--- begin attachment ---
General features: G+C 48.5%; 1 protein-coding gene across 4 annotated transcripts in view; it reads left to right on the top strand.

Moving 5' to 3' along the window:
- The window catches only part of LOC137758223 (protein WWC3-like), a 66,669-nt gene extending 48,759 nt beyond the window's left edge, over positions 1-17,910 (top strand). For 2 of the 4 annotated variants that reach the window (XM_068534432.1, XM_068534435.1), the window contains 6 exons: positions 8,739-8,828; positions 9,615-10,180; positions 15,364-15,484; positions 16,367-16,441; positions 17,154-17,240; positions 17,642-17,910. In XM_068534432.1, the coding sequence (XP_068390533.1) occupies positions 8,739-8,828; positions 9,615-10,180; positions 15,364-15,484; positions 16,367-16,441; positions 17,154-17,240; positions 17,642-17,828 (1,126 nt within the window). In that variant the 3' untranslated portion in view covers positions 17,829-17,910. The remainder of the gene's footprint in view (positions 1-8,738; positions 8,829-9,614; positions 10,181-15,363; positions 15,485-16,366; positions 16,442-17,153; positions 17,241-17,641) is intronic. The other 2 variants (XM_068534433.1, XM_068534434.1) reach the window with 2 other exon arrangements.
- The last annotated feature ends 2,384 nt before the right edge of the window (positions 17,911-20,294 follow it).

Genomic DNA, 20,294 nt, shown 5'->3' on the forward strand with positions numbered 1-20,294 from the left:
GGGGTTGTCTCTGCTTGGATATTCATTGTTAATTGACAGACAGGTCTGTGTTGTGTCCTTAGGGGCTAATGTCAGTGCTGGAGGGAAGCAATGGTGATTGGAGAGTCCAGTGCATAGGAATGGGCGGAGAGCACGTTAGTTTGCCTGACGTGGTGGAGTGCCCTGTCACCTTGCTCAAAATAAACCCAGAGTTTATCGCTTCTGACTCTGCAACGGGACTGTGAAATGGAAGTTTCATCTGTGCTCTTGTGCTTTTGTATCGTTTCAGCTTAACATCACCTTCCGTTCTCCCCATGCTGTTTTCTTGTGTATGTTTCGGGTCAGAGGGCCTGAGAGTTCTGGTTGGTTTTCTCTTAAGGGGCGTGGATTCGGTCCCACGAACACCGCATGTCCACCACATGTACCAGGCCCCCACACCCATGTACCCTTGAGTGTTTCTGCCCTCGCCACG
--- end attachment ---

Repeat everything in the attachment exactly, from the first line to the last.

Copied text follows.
General features: G+C 48.5%; 1 protein-coding gene across 4 annotated transcripts in view; it reads left to right on the top strand.

Moving 5' to 3' along the window:
- The window catches only part of LOC137758223 (protein WWC3-like), a 66,669-nt gene extending 48,759 nt beyond the window's left edge, over positions 1-17,910 (top strand). For 2 of the 4 annotated variants that reach the window (XM_068534432.1, XM_068534435.1), the window contains 6 exons: positions 8,739-8,828; positions 9,615-10,180; positions 15,364-15,484; positions 16,367-16,441; positions 17,154-17,240; positions 17,642-17,910. In XM_068534432.1, the coding sequence (XP_068390533.1) occupies positions 8,739-8,828; positions 9,615-10,180; positions 15,364-15,484; positions 16,367-16,441; positions 17,154-17,240; positions 17,642-17,828 (1,126 nt within the window). In that variant the 3' untranslated portion in view covers positions 17,829-17,910. The remainder of the gene's footprint in view (positions 1-8,738; positions 8,829-9,614; positions 10,181-15,363; positions 15,485-16,366; positions 16,442-17,153; positions 17,241-17,641) is intronic. The other 2 variants (XM_068534433.1, XM_068534434.1) reach the window with 2 other exon arrangements.
- The last annotated feature ends 2,384 nt before the right edge of the window (positions 17,911-20,294 follow it).

Genomic DNA, 20,294 nt, shown 5'->3' on the forward strand with positions numbered 1-20,294 from the left:
GGGGTTGTCTCTGCTTGGATATTCATTGTTAATTGACAGACAGGTCTGTGTTGTGTCCTTAGGGGCTAATGTCAGTGCTGGAGGGAAGCAATGGTGATTGGAGAGTCCAGTGCATAGGAATGGGCGGAGAGCACGTTAGTTTGCCTGACGTGGTGGAGTGCCCTGTCACCTTGCTCAAAATAAACCCAGAGTTTATCGCTTCTGACTCTGCAACGGGACTGTGAAATGGAAGTTTCATCTGTGCTCTTGTGCTTTTGTATCGTTTCAGCTTAACATCACCTTCCGTTCTCCCCATGCTGTTTTCTTGTGTATGTTTCGGGTCAGAGGGCCTGAGAGTTCTGGTTGGTTTTCTCTTAAGGGGCGTGGATTCGGTCCCACGAACACCGCATGTCCACCACATGTACCAGGCCCCCACACCCATGTACCCTTGAGTGTTTCTGCCCTCGCCACG